Chemical pollution has passed safe limits, study finds
18 January 2022
The amount of chemical pollution in the environment has surpassed the level at which global ecosystems can cope, a new study contributed to by the University of Reading has concluded.
An international team of scientists found that the level of manmade pollutants, such as plastics, pesticides and antibiotics, has risen to the point where they will affect the planet’s natural processes, established over the past 10,000 years.
The authors of the report, published in the journal Environmental Science & Technology, warn that caps will need to be placed on many of the 350,000 synthetic chemicals that are causing environmental harm.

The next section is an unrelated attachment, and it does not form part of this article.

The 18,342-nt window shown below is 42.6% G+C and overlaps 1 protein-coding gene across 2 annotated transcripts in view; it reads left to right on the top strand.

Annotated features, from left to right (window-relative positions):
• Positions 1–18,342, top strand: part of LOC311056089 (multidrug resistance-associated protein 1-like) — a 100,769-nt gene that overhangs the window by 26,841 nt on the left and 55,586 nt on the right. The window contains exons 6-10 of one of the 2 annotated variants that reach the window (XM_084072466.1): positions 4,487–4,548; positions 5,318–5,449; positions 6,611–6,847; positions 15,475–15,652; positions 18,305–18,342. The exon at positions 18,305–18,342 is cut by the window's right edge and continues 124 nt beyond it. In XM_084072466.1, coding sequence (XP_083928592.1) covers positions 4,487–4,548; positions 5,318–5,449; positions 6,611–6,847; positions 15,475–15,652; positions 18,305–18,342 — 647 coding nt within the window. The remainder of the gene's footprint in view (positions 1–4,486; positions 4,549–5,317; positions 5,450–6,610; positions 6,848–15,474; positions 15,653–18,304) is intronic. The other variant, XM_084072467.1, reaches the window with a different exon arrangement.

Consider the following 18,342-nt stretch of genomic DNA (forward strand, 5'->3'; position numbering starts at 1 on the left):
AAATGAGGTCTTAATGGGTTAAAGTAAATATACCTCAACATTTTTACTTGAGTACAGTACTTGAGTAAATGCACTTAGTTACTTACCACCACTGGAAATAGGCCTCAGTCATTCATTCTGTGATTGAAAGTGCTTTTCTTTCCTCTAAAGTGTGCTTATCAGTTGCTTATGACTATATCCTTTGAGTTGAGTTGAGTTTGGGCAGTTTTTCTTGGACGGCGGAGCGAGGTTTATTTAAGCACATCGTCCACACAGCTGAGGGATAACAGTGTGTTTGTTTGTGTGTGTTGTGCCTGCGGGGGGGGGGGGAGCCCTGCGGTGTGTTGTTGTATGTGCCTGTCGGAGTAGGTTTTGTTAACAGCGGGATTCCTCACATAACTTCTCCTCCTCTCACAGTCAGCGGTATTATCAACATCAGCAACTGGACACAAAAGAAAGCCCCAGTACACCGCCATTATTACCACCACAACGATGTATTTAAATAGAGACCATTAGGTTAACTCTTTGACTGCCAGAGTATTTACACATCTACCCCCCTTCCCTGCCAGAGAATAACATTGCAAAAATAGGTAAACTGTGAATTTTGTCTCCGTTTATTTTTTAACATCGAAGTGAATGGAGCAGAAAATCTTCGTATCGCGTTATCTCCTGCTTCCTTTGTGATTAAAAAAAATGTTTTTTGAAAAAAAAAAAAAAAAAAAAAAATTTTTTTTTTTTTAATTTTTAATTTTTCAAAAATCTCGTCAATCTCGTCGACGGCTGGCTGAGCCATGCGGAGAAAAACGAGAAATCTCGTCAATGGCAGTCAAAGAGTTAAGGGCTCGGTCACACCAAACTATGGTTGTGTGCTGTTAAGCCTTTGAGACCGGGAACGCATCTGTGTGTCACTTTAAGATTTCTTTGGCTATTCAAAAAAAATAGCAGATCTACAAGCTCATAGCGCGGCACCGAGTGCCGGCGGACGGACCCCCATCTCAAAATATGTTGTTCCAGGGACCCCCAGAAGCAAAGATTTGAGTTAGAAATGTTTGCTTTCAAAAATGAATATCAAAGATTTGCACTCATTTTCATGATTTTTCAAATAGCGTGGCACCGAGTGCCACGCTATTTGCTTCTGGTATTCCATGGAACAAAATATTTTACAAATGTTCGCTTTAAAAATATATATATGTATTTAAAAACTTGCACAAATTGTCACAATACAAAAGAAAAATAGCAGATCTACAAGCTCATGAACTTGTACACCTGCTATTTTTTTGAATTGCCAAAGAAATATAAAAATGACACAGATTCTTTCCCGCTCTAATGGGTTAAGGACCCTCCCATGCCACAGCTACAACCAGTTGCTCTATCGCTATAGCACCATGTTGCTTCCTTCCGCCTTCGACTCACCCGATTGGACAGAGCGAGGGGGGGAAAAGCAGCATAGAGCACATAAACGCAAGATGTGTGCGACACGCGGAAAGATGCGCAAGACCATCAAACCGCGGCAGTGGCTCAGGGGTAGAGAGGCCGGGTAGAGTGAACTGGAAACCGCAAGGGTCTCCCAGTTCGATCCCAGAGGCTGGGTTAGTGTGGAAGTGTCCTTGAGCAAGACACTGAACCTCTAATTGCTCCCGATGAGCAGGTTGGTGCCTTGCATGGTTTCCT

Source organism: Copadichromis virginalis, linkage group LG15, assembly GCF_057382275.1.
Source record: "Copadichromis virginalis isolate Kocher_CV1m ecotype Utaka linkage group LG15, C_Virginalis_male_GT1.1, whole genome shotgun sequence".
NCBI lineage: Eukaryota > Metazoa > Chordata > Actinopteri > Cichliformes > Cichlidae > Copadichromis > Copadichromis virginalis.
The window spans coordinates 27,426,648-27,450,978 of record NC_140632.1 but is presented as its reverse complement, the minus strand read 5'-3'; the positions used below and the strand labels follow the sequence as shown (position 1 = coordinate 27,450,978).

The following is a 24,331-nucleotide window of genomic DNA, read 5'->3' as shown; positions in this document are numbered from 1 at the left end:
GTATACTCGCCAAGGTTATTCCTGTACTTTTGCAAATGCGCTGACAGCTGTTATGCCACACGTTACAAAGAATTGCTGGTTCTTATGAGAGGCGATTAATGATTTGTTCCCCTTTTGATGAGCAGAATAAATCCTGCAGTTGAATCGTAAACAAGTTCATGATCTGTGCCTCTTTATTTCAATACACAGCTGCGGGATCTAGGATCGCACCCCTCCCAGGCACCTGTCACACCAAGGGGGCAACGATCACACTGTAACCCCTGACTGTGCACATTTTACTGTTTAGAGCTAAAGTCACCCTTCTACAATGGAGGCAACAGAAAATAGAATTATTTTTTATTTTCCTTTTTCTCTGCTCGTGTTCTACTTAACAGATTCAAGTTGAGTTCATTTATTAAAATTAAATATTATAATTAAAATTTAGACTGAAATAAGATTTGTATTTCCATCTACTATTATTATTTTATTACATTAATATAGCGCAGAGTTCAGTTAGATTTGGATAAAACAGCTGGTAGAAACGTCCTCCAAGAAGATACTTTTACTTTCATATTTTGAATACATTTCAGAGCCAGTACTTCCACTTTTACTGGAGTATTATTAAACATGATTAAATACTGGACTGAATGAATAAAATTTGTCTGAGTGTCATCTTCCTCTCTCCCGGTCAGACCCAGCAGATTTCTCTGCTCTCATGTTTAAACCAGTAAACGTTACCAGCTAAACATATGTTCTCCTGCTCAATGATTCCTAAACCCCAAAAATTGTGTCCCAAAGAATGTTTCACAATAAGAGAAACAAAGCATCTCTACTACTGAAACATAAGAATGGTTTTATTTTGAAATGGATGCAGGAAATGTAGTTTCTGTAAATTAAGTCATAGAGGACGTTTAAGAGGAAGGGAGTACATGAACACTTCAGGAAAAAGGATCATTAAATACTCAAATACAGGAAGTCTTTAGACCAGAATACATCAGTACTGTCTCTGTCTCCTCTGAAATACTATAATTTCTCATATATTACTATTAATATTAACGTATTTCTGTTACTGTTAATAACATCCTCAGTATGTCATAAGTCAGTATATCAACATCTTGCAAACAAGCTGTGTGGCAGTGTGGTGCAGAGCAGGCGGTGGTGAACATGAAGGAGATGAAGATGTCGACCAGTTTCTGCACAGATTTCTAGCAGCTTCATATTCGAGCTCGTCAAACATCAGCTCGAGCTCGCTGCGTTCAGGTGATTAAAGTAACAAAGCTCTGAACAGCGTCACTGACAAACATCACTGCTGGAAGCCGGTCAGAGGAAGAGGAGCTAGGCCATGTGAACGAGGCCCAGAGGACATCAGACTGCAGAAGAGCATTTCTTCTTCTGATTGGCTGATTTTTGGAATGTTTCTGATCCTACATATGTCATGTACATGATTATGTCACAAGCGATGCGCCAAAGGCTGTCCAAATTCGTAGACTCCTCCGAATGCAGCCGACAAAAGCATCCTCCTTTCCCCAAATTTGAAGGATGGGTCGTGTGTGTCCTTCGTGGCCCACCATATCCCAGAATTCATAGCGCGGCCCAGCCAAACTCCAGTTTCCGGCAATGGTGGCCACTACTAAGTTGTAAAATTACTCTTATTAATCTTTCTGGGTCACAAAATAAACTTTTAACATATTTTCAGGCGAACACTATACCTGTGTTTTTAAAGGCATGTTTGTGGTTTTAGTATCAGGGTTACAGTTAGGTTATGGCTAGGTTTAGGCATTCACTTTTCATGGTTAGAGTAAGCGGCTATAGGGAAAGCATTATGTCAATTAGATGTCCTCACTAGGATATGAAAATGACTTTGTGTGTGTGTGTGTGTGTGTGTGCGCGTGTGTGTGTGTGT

Damage includes pesticides that kill pollinating insects that support global food production, and litter and toxic chemical discharges that end up on the world’s highest peaks and in the depths of the oceans.
Professor Chris Collins, Professor of Environmental Chemistry at the University of Reading and a co-author of the study, said: “It is often difficult to evaluate the burden of all the hundreds of thousands of chemicals at a global scale. Usually single pressures like CO₂ are considered on their own, but this research offers a much more complete impression of what pollution is doing to the planet.
“The findings clearly demonstrate that the amount of synthetic chemicals currently being dumped into the environment in is too high. Just as the world is battling to reduce greenhouse gas emissions, we also need caps on plastic production and other pollutants to prevent further environmental harm.”
Chemical pollution is one of a number of environmental threats scientists have identified as having increased to unsafe levels. Others include global temperature rise, habitat destruction and biodiversity loss.